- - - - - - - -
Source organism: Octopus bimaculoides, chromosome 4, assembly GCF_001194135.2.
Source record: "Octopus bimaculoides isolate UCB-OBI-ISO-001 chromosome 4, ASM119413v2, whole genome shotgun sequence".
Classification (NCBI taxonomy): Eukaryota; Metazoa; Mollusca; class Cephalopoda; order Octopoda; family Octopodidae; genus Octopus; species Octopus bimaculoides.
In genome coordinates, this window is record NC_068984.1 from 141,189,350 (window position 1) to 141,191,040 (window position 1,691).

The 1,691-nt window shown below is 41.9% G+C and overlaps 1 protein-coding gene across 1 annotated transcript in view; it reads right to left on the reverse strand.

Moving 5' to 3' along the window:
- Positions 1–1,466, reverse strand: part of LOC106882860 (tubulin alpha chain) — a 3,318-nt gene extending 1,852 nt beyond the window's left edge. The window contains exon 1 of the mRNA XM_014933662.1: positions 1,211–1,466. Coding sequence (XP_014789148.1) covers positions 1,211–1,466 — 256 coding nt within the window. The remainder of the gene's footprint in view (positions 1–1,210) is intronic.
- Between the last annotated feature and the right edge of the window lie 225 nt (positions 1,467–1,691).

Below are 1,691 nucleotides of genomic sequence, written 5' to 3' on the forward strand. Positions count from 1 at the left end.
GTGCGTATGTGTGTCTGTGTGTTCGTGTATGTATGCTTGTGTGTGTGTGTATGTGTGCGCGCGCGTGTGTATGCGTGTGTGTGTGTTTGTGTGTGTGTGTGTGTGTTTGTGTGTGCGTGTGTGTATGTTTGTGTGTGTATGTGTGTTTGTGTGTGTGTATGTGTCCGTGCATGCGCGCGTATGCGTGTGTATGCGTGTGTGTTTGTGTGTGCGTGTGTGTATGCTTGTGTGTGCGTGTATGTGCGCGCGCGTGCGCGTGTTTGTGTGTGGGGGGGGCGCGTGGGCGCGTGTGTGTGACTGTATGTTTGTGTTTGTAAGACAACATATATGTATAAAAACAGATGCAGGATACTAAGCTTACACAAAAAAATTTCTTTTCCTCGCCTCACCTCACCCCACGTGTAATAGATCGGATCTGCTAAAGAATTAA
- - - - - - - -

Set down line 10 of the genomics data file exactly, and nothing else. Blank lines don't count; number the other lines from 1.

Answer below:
GTGCGTATGTGTGTCTGTGTGTTCGTGTATGTATGCTTGTGTGTGTGTGTATGTGTGCGCGCGCGTGTGTATGCGTGTGTGTGTGTTTGTGTGTGTGTGTGTGTGTTTGTGTGTGCGTGTGTGTATGTTTGTGTGTGTATGTGTGTTTGTGTGTGTGTATGTGTCCGTGCATGCGCGCGTATGCGTGTGTATGCGTGTGTGTTTGTGTGTGCGTGTGTGTATGCTTGTGTGTGCGTGTATGTGCGCGCGCGTGCGCGTGTTTGTGTGTGGGGGGGGCGCGTGGGCGCGTGTGTGTGACTGTATGTTTGTGTTTGTAAGACAACATATATGTATAAAAACAGATGCAGGATACTAAGCTTACACAAAAAAATTTCTTTTCCTCGCCTCACCTCACCCCACGTGTAATAGATCGGATCTGCTAAAGAATTAA